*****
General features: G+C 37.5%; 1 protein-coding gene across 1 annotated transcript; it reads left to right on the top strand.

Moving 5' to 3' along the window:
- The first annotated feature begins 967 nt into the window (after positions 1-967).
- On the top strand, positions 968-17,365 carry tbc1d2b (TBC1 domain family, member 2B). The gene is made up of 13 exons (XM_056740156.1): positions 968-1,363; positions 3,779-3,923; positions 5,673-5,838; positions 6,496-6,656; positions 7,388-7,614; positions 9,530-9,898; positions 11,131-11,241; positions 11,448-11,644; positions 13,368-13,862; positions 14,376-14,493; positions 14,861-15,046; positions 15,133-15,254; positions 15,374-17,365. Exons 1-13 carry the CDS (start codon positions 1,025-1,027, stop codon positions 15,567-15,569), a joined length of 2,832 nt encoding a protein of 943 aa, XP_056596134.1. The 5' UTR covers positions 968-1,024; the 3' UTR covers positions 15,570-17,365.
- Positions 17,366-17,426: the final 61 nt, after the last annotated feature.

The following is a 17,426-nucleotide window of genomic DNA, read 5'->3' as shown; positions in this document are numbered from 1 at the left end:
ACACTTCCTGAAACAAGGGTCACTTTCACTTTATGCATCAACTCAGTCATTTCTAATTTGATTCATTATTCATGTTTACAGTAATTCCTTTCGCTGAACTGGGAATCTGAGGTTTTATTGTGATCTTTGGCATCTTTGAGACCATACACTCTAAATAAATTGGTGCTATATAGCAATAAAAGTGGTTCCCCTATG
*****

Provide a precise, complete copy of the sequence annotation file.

General features: G+C 37.5%; 1 protein-coding gene across 1 annotated transcript; it reads left to right on the top strand.

Moving 5' to 3' along the window:
- The first annotated feature begins 967 nt into the window (after positions 1-967).
- On the top strand, positions 968-17,365 carry tbc1d2b (TBC1 domain family, member 2B). The gene is made up of 13 exons (XM_056740156.1): positions 968-1,363; positions 3,779-3,923; positions 5,673-5,838; positions 6,496-6,656; positions 7,388-7,614; positions 9,530-9,898; positions 11,131-11,241; positions 11,448-11,644; positions 13,368-13,862; positions 14,376-14,493; positions 14,861-15,046; positions 15,133-15,254; positions 15,374-17,365. Exons 1-13 carry the CDS (start codon positions 1,025-1,027, stop codon positions 15,567-15,569), a joined length of 2,832 nt encoding a protein of 943 aa, XP_056596134.1. The 5' UTR covers positions 968-1,024; the 3' UTR covers positions 15,570-17,365.
- Positions 17,366-17,426: the final 61 nt, after the last annotated feature.

The following is a 17,426-nucleotide window of genomic DNA, read 5'->3' as shown; positions in this document are numbered from 1 at the left end:
ACACTTCCTGAAACAAGGGTCACTTTCACTTTATGCATCAACTCAGTCATTTCTAATTTGATTCATTATTCATGTTTACAGTAATTCCTTTCGCTGAACTGGGAATCTGAGGTTTTATTGTGATCTTTGGCATCTTTGAGACCATACACTCTAAATAAATTGGTGCTATATAGCAATAAAAGTGGTTCCCCTATG